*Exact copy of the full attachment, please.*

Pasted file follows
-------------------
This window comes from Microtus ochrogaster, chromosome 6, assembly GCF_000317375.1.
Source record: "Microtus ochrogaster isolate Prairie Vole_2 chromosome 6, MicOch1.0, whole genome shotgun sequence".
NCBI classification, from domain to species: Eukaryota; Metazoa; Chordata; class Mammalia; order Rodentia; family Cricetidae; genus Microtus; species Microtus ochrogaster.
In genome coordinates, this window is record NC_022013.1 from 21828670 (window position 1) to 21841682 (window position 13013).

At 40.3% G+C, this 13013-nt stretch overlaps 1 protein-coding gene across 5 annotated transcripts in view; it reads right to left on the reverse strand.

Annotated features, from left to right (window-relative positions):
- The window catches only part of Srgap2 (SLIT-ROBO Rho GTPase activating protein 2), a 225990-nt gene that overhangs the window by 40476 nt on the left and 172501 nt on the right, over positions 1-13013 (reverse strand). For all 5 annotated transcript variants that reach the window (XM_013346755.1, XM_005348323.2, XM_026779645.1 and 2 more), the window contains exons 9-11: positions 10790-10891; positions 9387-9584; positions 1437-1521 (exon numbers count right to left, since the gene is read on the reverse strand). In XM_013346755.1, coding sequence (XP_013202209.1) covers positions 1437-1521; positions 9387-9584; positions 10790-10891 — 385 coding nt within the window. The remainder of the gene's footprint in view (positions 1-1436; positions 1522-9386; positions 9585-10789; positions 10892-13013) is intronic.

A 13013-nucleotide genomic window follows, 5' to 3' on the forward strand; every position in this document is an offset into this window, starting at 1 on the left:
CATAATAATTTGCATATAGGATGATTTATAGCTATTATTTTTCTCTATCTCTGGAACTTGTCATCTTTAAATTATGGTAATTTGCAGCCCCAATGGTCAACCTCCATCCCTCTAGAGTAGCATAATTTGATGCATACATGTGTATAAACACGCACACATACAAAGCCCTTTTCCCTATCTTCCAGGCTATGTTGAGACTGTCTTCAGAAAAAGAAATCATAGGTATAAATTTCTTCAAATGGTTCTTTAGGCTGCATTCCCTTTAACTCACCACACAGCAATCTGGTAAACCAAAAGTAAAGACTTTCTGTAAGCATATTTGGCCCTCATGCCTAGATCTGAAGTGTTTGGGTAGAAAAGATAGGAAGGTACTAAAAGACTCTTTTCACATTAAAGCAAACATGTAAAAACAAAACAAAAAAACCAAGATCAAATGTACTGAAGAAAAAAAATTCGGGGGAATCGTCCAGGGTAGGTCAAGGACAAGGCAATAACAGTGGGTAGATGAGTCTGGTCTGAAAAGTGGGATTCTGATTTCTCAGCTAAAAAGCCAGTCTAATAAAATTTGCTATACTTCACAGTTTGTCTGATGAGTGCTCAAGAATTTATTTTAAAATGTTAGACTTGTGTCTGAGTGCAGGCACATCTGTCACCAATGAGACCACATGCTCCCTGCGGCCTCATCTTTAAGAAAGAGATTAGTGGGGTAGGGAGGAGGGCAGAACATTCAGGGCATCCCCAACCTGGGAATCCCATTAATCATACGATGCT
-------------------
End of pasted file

This window comes from Microtus ochrogaster, chromosome 6, assembly GCF_000317375.1.
Source record: "Microtus ochrogaster isolate Prairie Vole_2 chromosome 6, MicOch1.0, whole genome shotgun sequence".
NCBI classification, from domain to species: Eukaryota; Metazoa; Chordata; class Mammalia; order Rodentia; family Cricetidae; genus Microtus; species Microtus ochrogaster.
In genome coordinates, this window is record NC_022013.1 from 21828670 (window position 1) to 21841682 (window position 13013).

At 40.3% G+C, this 13013-nt stretch overlaps 1 protein-coding gene across 5 annotated transcripts in view; it reads right to left on the reverse strand.

Annotated features, from left to right (window-relative positions):
- The window catches only part of Srgap2 (SLIT-ROBO Rho GTPase activating protein 2), a 225990-nt gene that overhangs the window by 40476 nt on the left and 172501 nt on the right, over positions 1-13013 (reverse strand). For all 5 annotated transcript variants that reach the window (XM_013346755.1, XM_005348323.2, XM_026779645.1 and 2 more), the window contains exons 9-11: positions 10790-10891; positions 9387-9584; positions 1437-1521 (exon numbers count right to left, since the gene is read on the reverse strand). In XM_013346755.1, coding sequence (XP_013202209.1) covers positions 1437-1521; positions 9387-9584; positions 10790-10891 — 385 coding nt within the window. The remainder of the gene's footprint in view (positions 1-1436; positions 1522-9386; positions 9585-10789; positions 10892-13013) is intronic.

A 13013-nucleotide genomic window follows, 5' to 3' on the forward strand; every position in this document is an offset into this window, starting at 1 on the left:
CATAATAATTTGCATATAGGATGATTTATAGCTATTATTTTTCTCTATCTCTGGAACTTGTCATCTTTAAATTATGGTAATTTGCAGCCCCAATGGTCAACCTCCATCCCTCTAGAGTAGCATAATTTGATGCATACATGTGTATAAACACGCACACATACAAAGCCCTTTTCCCTATCTTCCAGGCTATGTTGAGACTGTCTTCAGAAAAAGAAATCATAGGTATAAATTTCTTCAAATGGTTCTTTAGGCTGCATTCCCTTTAACTCACCACACAGCAATCTGGTAAACCAAAAGTAAAGACTTTCTGTAAGCATATTTGGCCCTCATGCCTAGATCTGAAGTGTTTGGGTAGAAAAGATAGGAAGGTACTAAAAGACTCTTTTCACATTAAAGCAAACATGTAAAAACAAAACAAAAAAACCAAGATCAAATGTACTGAAGAAAAAAAATTCGGGGGAATCGTCCAGGGTAGGTCAAGGACAAGGCAATAACAGTGGGTAGATGAGTCTGGTCTGAAAAGTGGGATTCTGATTTCTCAGCTAAAAAGCCAGTCTAATAAAATTTGCTATACTTCACAGTTTGTCTGATGAGTGCTCAAGAATTTATTTTAAAATGTTAGACTTGTGTCTGAGTGCAGGCACATCTGTCACCAATGAGACCACATGCTCCCTGCGGCCTCATCTTTAAGAAAGAGATTAGTGGGGTAGGGAGGAGGGCAGAACATTCAGGGCATCCCCAACCTGGGAATCCCATTAATCATACGATGCT